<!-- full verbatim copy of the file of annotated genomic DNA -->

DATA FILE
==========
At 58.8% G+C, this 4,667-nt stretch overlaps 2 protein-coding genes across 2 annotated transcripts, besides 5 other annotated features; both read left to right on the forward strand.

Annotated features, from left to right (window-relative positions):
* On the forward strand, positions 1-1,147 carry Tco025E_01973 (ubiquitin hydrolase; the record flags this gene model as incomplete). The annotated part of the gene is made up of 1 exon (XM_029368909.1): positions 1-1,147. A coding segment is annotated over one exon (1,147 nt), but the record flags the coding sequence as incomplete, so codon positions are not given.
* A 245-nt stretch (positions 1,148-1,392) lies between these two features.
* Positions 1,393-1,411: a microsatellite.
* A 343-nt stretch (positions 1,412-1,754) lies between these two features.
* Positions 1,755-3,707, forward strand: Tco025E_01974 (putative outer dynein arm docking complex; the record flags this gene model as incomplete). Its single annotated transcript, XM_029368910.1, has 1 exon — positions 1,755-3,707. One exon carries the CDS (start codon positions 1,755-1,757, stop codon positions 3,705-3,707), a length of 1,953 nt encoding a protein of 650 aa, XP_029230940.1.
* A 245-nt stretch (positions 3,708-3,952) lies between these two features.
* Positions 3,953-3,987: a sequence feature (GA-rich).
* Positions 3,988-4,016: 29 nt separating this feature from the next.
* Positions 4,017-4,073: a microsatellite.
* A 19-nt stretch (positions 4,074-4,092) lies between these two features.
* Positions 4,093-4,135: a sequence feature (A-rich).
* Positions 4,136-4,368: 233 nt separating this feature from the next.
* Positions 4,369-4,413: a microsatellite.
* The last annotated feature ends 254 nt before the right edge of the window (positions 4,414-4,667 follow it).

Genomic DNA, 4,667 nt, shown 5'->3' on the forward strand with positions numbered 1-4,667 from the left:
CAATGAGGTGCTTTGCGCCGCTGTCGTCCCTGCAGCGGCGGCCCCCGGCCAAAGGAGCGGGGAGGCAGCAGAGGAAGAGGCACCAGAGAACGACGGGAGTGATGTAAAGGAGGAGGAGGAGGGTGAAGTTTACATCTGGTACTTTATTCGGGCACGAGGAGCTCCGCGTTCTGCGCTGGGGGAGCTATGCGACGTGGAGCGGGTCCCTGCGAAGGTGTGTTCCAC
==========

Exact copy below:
At 58.8% G+C, this 4,667-nt stretch overlaps 2 protein-coding genes across 2 annotated transcripts, besides 5 other annotated features; both read left to right on the forward strand.

Annotated features, from left to right (window-relative positions):
* On the forward strand, positions 1-1,147 carry Tco025E_01973 (ubiquitin hydrolase; the record flags this gene model as incomplete). The annotated part of the gene is made up of 1 exon (XM_029368909.1): positions 1-1,147. A coding segment is annotated over one exon (1,147 nt), but the record flags the coding sequence as incomplete, so codon positions are not given.
* A 245-nt stretch (positions 1,148-1,392) lies between these two features.
* Positions 1,393-1,411: a microsatellite.
* A 343-nt stretch (positions 1,412-1,754) lies between these two features.
* Positions 1,755-3,707, forward strand: Tco025E_01974 (putative outer dynein arm docking complex; the record flags this gene model as incomplete). Its single annotated transcript, XM_029368910.1, has 1 exon — positions 1,755-3,707. One exon carries the CDS (start codon positions 1,755-1,757, stop codon positions 3,705-3,707), a length of 1,953 nt encoding a protein of 650 aa, XP_029230940.1.
* A 245-nt stretch (positions 3,708-3,952) lies between these two features.
* Positions 3,953-3,987: a sequence feature (GA-rich).
* Positions 3,988-4,016: 29 nt separating this feature from the next.
* Positions 4,017-4,073: a microsatellite.
* A 19-nt stretch (positions 4,074-4,092) lies between these two features.
* Positions 4,093-4,135: a sequence feature (A-rich).
* Positions 4,136-4,368: 233 nt separating this feature from the next.
* Positions 4,369-4,413: a microsatellite.
* The last annotated feature ends 254 nt before the right edge of the window (positions 4,414-4,667 follow it).

Genomic DNA, 4,667 nt, shown 5'->3' on the forward strand with positions numbered 1-4,667 from the left:
CAATGAGGTGCTTTGCGCCGCTGTCGTCCCTGCAGCGGCGGCCCCCGGCCAAAGGAGCGGGGAGGCAGCAGAGGAAGAGGCACCAGAGAACGACGGGAGTGATGTAAAGGAGGAGGAGGAGGGTGAAGTTTACATCTGGTACTTTATTCGGGCACGAGGAGCTCCGCGTTCTGCGCTGGGGGAGCTATGCGACGTGGAGCGGGTCCCTGCGAAGGTGTGTTCCAC